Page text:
BRASILIA, (Reuters) – The Senate impeachment trial of suspended Brazilian President Dilma Rousseff descended into a shouting match between her political supporters and opponents during its second day yesterday, forcing a two-hour halt in the proceedings. Supreme Court Chief Justice Ricardo Lewandowski, who is presiding over the final phase of a lengthy impeachment process that has paralysed Brazilian politics since December, suspended the session after Senate President Renan Calheiros was unable to stop the arguments. The trial resumed after lunch.
Supporters and opponents of Rousseff shouted insults at each other in a tumultuous session that showed the buildup to a final vote expected on Wednesday morning will be fraught with tension.
“This impeachment trial has become a loony bin,” Calheiros said, appealing for calm.
But Calheiros himself set off another argument by taking on Gleisi Hoffmann, a senator from Rousseff’s Workers Party, for stating the Senate lacked moral authority to try the leftist president. He said Hoffmann did not have a leg to stand because he had helped the senator avoid corruption charges a month ago.
The trial is expected to culminate in the removal of Rousseff from office, ending 13 years of left-wing Workers Party rule, and the confirmation of her vice president, Michel Temer, as president for the remainder of her term through 2018.
Temer has been interim president since mid-May, when Rousseff was suspended after Congress decided it would continue the impeachment process that began in the lower house. Her opponents need 54 votes, or two-thirds of the 81-seat Senate, to convict her of breaking budget laws.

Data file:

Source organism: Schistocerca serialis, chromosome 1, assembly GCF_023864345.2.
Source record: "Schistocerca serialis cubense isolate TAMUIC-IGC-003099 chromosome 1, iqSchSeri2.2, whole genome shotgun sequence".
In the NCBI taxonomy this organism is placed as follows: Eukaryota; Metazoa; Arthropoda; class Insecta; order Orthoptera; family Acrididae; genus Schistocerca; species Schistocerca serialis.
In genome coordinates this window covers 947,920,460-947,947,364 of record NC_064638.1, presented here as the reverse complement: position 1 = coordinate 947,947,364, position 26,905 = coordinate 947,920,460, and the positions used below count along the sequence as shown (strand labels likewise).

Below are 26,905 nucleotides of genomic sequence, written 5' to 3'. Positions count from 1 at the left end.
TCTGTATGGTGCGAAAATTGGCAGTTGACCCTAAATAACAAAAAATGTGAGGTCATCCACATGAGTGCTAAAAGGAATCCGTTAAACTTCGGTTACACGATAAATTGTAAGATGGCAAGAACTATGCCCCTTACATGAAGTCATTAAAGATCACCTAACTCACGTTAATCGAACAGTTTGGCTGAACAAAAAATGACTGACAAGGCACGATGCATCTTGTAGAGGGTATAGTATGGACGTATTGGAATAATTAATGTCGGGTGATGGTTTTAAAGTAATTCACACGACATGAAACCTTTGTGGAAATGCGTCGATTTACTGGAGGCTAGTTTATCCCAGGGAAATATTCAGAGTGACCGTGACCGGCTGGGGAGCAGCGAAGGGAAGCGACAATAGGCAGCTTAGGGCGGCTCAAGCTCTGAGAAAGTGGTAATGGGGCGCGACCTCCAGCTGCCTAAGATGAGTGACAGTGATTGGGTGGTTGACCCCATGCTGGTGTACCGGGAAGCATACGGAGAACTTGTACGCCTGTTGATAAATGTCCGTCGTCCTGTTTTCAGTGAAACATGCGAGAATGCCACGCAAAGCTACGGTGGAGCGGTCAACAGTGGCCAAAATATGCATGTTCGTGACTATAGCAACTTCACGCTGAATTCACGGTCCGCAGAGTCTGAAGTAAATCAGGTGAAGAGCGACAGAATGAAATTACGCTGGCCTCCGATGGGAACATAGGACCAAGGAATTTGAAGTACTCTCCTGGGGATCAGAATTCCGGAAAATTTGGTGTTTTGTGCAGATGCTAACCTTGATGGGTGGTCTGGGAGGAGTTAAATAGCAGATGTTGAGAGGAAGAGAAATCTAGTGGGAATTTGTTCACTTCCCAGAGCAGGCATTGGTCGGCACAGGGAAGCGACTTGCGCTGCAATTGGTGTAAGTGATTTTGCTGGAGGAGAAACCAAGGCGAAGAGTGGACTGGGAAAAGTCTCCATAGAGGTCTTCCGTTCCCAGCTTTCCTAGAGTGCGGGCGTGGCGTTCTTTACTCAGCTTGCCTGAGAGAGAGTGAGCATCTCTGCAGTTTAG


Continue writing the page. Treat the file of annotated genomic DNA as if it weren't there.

A survey by the O Estado de S.Paulo newspaper published on Friday found 54 senators backed her ouster and 18 opposed it, with 14 undecided or not saying.
A deep recession and wide-ranging corruption scandal has caused Brazil’s first female president’s popularity to plummet since she won reelection in 2014. Polls show a majority of Brazilians want her gone.
But polls also show that Temer has as little popular support as Rousseff and that the majority of Brazilians would like to see new elections called, an unlikely development.
Few if any Rousseff supporters have shown up outside Brazil’s Congress building to back her, underscoring the impeached president’s isolation.
Rousseff, a former leftist guerrilla who was imprisoned and tortured during Brazil’s military dictatorship, is charged with spending without congressional approval and manipulating government accounts to mask the extent of the nation’s growing deficit in the run-up to her reelection.
Rousseff has denied any wrongdoing and described efforts to oust her as a “coup” plotted by Temer and his political allies, many of whom are caught up in the huge kickback scandal at state-run oil company Petrobras that has engulfed much of Brazil’s political and business class.
If confirmed as president, Temer would face a daunting task: steering Latin America’s largest economy out of recession and plugging a budget deficit that has topped 10 percent of gross domestic product.
Temer will need to quickly demonstrate his commitment to cutting the budget deficit if he is to sustain investor optimism after a major rally in financial markets this year.